How much would you pay to know your past -- or your future? A number of new companies are asking people to pay anywhere from a few hundred dollars to $99,000 to create personal genetic blueprints.
In the past 10 years, advances in genetic science have begun to reveal secrets to our identity that we never before knew. Now, through a simple swab of the cheek or basic blood test, we can learn about thousands of years of our genetic history, the genes behind our physical traits and even our propensity for certain diseases. Is your DNA your destiny?
But unlike some other scientific advances, many of these new technologies are headed straight for the consumer market, pitched by companies such as Knome, 23andMe, Family Tree DNA and deCode. The promise, proponents say, is that widespread genome mapping will result in better, more-personalized medical care.
Some tests let users learn about their ancestry through their mitochondrial DNA, prompting some surprising -- and often shocking -- discoveries that have changed their personal identities. (In the most well-known case, Henry Louis Gates Jr., a prominent Harvard professor of African-American studies, learned that his recent ancestry included far more West Europeans than the mostly African heritage of family lore.) The quest for family history
Companies such as 23andMe sell both ancestry information and a map of some common genome markers, including basic information about risk factors for heart disease, type 2 diabetes and other ailments.
But only a couple of companies are offering full genetic mapping of all 23 pairs of human chromosomes. Knome, a company founded in Cambridge, Mass., as an offshoot of Harvard's Personal Genome Project, is mapping complete genomes for $99,000, currently making the service within reach of only the superrich. What you get for $99,000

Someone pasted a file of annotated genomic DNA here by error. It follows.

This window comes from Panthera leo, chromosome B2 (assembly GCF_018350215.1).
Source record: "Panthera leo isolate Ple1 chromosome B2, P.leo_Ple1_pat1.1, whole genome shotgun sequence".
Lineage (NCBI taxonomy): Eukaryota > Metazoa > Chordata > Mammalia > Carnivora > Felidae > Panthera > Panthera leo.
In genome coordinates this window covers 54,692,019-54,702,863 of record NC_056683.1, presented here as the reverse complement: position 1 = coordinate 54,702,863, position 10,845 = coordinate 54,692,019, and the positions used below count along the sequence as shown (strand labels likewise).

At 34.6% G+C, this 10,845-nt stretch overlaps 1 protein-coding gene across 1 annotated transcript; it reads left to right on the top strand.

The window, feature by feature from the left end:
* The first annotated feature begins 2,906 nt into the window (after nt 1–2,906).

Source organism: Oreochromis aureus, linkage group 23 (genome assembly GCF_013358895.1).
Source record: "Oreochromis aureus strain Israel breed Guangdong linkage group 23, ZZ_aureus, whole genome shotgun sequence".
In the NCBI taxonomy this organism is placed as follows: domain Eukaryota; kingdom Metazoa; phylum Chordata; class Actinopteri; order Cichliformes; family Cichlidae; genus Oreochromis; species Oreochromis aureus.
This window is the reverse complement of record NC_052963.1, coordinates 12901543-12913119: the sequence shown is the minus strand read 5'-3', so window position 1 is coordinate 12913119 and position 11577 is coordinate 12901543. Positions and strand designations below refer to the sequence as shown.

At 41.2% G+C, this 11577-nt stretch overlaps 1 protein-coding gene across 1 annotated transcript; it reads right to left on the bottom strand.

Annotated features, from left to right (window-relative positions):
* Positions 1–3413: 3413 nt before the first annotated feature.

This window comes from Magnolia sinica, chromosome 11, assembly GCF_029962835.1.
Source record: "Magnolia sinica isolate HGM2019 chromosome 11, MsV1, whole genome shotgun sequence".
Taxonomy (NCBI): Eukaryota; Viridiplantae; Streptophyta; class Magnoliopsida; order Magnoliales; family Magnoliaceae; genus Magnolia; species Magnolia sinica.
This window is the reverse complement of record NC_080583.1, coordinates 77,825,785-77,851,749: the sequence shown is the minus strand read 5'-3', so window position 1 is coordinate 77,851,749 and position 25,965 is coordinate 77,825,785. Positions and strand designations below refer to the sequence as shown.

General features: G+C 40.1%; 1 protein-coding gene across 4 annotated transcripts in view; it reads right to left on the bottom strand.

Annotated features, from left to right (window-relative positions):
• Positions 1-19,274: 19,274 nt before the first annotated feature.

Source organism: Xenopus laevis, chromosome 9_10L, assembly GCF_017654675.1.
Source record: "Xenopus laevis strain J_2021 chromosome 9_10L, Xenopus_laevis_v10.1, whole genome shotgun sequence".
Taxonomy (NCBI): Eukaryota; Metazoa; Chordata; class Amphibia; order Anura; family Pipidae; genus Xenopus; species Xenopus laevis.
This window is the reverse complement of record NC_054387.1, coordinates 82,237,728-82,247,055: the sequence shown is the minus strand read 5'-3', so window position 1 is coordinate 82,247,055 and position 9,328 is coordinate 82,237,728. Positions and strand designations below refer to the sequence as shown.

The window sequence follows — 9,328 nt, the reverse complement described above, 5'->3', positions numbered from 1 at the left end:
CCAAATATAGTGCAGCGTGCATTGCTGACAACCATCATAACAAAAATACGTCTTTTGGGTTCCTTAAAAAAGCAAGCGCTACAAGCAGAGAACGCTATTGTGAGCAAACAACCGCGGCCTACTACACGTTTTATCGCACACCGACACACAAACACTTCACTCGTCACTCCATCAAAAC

Knome won't disclose how many customers it has attracted since launching a year and a half ago, although it told Boston magazine it had landed 20 clients in its first year. Still, Knome's researchers predict that, as in the personal computing industry, the technology for genome mapping will become less expensive and eventually more widely available.
"Just to give you some context, the U.S. government finished sequencing the first genome in 2003, and it took 13 years and about $3 billion," says Jorge Conde, the 31-year-old CEO of Knome. "We're now at the point that we can do it for $99,000 in three months. Our goal is to eventually be able to offer this to a large segment of the population for around $1,000." (Just a year ago, Knome was asking $350,000 for its services.)
As the price comes down, this information could have an enormous impact on the future of medicine.
It is now estimated that 20,000 genes have been discovered in the human genetic code. Some genes are connected to physical traits such as blue eyes; others help determine personality traits -- whether you're